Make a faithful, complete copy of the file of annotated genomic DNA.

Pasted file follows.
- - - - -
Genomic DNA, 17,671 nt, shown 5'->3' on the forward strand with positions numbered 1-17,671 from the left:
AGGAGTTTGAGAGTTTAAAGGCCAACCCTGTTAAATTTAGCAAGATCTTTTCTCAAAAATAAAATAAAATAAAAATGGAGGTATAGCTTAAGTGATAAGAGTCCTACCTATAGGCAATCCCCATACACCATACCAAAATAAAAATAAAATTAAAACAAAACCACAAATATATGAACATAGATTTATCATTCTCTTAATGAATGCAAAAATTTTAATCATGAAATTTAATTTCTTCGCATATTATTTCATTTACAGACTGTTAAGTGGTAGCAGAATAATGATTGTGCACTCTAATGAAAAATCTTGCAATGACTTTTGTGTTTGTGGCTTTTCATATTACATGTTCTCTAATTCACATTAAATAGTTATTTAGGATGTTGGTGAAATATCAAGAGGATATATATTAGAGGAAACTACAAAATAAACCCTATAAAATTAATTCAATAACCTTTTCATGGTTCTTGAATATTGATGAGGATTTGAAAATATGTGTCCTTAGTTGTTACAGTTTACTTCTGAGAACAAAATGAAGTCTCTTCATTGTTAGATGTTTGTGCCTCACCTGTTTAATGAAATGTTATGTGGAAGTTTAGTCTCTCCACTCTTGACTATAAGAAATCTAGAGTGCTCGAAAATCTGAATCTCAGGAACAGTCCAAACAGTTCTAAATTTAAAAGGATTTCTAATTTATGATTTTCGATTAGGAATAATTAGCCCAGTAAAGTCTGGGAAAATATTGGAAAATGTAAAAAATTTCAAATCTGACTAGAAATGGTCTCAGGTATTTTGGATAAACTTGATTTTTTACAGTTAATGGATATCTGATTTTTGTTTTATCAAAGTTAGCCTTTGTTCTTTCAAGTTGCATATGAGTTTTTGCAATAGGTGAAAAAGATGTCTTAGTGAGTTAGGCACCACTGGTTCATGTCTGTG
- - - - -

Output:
Genomic DNA, 17,671 nt, shown 5'->3' on the forward strand with positions numbered 1-17,671 from the left:
AGGAGTTTGAGAGTTTAAAGGCCAACCCTGTTAAATTTAGCAAGATCTTTTCTCAAAAATAAAATAAAATAAAAATGGAGGTATAGCTTAAGTGATAAGAGTCCTACCTATAGGCAATCCCCATACACCATACCAAAATAAAAATAAAATTAAAACAAAACCACAAATATATGAACATAGATTTATCATTCTCTTAATGAATGCAAAAATTTTAATCATGAAATTTAATTTCTTCGCATATTATTTCATTTACAGACTGTTAAGTGGTAGCAGAATAATGATTGTGCACTCTAATGAAAAATCTTGCAATGACTTTTGTGTTTGTGGCTTTTCATATTACATGTTCTCTAATTCACATTAAATAGTTATTTAGGATGTTGGTGAAATATCAAGAGGATATATATTAGAGGAAACTACAAAATAAACCCTATAAAATTAATTCAATAACCTTTTCATGGTTCTTGAATATTGATGAGGATTTGAAAATATGTGTCCTTAGTTGTTACAGTTTACTTCTGAGAACAAAATGAAGTCTCTTCATTGTTAGATGTTTGTGCCTCACCTGTTTAATGAAATGTTATGTGGAAGTTTAGTCTCTCCACTCTTGACTATAAGAAATCTAGAGTGCTCGAAAATCTGAATCTCAGGAACAGTCCAAACAGTTCTAAATTTAAAAGGATTTCTAATTTATGATTTTCGATTAGGAATAATTAGCCCAGTAAAGTCTGGGAAAATATTGGAAAATGTAAAAAATTTCAAATCTGACTAGAAATGGTCTCAGGTATTTTGGATAAACTTGATTTTTTACAGTTAATGGATATCTGATTTTTGTTTTATCAAAGTTAGCCTTTGTTCTTTCAAGTTGCATATGAGTTTTTGCAATAGGTGAAAAAGATGTCTTAGTGAGTTAGGCACCACTGGTTCATGTCTGTG